The deal will see Bank of Ireland pay about €5 billion for all of KBC’s performing loans, which includes mortgages and business and consumer loans. If fully approved, it will ultimately result in KBC's exit from the Irish market.
Back in July Ulster Bank agreed to sell its mortgages to Permanent TSB ahead of the long-time financial institution closing up shop here.
The sale, which includes KBC’s existing mortgage loan book, is worth about €5 billion.
Here’s what you need to know.
BOI secures purchase from KBC
In a surprise to most consumers KBC Bank Ireland announced in April that it was considering leaving the Irish market and was in talks with Bank of Ireland about the sale of its performing loans and liabilities.
Bank of Ireland has now agreed on a deal with the Belgian Bank in a sale that’s worth approximately €5 billion.
Included in the sale are the following:
- All KBC’s performing loans & deposit book
- KBC’s performing mortgage book
- €100m worth of performing commercial and consumer loans
- €300m of non-performing loans from KBC Bank Ireland
However, the deal remains subject to regulatory approvals, including from the Irish Competition and Consumer Protection Commission (CCPC).
Announcing the agreement, KBC Group CEO, Johan Thijs, said:
Today’s agreement with Bank of Ireland Group regarding the sale to Bank of Ireland Group of substantially all of the performing loan assets and deposits of KBC Bank Ireland and a small portfolio of non-performing mortgages represents an important step in KBC Group’s withdrawal from the Irish market.
The transaction remains subject to regulatory approvals. Yet, I’m confident that together with Bank of Ireland Group our customers will be provided with a good home, whilst continuing to enjoy the same legal and regulatory protections. We remain committed to managing this process responsibly over the coming period.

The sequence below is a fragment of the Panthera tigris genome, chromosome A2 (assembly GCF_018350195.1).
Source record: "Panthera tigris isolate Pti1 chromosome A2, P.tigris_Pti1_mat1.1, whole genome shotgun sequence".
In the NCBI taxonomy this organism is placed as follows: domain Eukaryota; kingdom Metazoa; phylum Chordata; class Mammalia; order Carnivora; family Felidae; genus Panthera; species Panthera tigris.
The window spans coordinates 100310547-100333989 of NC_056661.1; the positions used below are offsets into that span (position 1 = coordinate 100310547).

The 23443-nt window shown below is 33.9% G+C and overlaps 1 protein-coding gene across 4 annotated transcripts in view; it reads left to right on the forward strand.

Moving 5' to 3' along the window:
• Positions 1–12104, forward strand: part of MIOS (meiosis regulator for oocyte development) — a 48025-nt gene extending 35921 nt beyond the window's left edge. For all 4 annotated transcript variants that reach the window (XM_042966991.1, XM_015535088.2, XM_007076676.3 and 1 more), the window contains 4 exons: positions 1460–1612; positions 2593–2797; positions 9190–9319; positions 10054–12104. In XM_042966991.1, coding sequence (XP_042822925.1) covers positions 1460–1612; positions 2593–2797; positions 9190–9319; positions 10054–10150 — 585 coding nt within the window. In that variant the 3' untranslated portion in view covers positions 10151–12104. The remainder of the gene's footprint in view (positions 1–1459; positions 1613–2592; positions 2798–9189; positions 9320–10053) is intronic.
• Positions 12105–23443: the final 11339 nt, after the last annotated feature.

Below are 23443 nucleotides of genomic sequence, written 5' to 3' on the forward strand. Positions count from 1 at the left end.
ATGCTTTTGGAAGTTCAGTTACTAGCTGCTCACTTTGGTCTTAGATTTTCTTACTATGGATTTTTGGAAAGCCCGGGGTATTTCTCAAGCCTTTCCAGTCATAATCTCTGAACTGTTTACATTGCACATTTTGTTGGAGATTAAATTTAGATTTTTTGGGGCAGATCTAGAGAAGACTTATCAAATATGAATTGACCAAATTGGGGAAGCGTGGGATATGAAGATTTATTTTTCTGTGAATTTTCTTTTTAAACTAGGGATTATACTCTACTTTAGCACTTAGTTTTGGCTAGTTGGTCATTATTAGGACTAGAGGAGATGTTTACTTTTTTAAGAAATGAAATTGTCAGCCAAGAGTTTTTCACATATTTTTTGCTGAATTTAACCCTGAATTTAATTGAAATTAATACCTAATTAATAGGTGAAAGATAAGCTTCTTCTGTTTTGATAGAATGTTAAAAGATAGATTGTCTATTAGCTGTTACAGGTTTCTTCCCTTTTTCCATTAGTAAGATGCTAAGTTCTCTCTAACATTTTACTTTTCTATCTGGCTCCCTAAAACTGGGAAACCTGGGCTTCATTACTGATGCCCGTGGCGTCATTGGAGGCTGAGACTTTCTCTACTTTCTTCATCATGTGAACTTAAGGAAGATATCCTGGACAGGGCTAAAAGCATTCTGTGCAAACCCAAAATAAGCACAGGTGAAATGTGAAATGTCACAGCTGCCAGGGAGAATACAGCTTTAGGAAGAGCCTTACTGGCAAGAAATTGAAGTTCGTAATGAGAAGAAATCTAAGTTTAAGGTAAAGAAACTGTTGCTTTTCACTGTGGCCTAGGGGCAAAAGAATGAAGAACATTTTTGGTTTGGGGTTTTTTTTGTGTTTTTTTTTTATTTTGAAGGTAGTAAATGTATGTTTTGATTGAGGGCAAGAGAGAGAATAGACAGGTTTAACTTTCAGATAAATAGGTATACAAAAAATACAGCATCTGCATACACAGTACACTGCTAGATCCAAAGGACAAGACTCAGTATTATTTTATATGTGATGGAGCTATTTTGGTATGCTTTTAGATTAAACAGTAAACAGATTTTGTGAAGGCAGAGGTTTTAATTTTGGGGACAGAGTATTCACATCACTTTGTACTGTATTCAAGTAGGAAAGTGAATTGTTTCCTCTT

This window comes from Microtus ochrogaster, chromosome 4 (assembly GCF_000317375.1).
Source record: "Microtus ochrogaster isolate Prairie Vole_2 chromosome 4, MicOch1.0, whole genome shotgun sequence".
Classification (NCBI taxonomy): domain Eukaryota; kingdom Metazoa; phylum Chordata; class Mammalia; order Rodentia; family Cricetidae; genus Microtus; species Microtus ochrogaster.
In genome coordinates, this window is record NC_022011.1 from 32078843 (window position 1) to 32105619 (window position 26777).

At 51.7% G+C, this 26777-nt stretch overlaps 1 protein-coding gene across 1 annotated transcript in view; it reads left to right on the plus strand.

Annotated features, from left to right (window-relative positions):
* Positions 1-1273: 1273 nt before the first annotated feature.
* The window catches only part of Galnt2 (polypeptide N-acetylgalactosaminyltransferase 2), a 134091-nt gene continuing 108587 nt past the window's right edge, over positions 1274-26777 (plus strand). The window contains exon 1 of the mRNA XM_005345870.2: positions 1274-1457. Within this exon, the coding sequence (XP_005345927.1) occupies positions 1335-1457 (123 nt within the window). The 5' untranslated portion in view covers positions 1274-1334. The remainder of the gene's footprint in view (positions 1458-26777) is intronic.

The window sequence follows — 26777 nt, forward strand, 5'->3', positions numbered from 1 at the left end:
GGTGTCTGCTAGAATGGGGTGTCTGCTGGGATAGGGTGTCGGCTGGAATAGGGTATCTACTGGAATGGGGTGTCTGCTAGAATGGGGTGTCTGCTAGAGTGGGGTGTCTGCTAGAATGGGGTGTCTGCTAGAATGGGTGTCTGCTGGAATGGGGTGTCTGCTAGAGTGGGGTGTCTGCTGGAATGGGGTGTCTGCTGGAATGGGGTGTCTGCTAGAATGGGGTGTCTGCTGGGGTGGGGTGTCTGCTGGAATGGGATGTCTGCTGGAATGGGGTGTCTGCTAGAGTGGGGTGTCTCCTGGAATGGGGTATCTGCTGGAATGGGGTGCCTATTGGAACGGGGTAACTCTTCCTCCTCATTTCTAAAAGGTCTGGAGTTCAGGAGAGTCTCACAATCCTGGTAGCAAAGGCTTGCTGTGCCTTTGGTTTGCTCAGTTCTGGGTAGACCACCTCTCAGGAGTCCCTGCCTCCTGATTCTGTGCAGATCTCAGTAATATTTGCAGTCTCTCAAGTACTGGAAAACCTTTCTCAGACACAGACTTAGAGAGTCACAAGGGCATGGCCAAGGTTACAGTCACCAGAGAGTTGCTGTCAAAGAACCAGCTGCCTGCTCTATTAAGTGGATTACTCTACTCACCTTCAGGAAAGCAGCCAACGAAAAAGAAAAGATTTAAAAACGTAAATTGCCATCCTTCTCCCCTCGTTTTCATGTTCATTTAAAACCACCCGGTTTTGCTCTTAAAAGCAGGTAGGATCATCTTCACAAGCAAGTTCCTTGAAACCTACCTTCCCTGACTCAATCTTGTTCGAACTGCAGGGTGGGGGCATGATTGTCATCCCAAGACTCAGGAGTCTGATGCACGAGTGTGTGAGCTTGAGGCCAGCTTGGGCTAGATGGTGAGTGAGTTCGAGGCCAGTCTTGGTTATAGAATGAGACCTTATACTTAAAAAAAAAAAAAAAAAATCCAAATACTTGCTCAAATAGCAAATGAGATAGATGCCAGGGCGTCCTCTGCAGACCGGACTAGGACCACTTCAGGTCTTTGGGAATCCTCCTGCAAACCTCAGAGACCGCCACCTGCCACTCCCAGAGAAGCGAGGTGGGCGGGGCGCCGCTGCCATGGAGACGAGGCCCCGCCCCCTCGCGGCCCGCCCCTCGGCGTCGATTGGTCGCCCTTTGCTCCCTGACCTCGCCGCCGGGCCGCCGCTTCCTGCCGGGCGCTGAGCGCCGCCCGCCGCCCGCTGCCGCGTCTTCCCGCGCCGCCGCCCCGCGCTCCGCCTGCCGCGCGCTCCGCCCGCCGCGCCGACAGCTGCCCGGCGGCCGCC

Key messages for customers
In a statement released by the bank, it announced a number of important things for existing KBC customers.
KBC Bank Ireland said its customers do not need to take any immediate action as a result of today's news as the sale remains subject to all the relevant regulatory approvals.
It also said, should customers wish to apply for any of its retail banking products (current account, mortgage, deposit, personal loan/credit card) or insurance products (life, home and car insurance) it remains open for business as usual.
It will however pause the acceptance of new applications for PRSAs, investments, personal and business overdrafts and business credit cards.
KBC’s branches (of which it has 12) will also remain open for customers for now but will likely close closer to the time of the bank’s exit.
Additionally, the bank said all customers will continue to be afforded all legal and regulatory protections under the law.
Will there be changes?
In short yes, but this isn’t something KBC customers should be concerned with right now.
When there are further updates KBC will write to customers with any additional information and support they may require. But eventually, all performing loans, deposits and mortgages will be moved over to Bank of Ireland.
If you have a mortgage with KBC the sale won’t affect your repayments or rate either.
Customers will also be provided with plenty of notice should any changes to their account be made, and in line with all legal and regulatory protections.
KBC gave no specific reasons for wanting to exit the Irish market back in April, but mentioned "the challenging operational context for European banks".
All of this being said, if you are a KBC current account or credit card customer you will likely need to switch your accounts to a new banking provider eventually…
Compare current accounts on bonkers.ie
If you’re a KBC customer and are looking to switch providers, you can use our current account comparison service to easily compare different current account features and charges from all of Ireland’s main providers.
More and more people are opting to carry out their everyday banking through digital banks. If you’re considering signing up for a digital bank, take a look at our comparison on N26 versus Revolut for a comprehensive review of the two most popular options. We also discussed both fintechs in a recent episode of our bonkers.ie podcast, Current accounts: a deep dive.
Read our guide on eight things to consider when choosing a new current account provider for information and what to take into account when looking for a new home for your current account.
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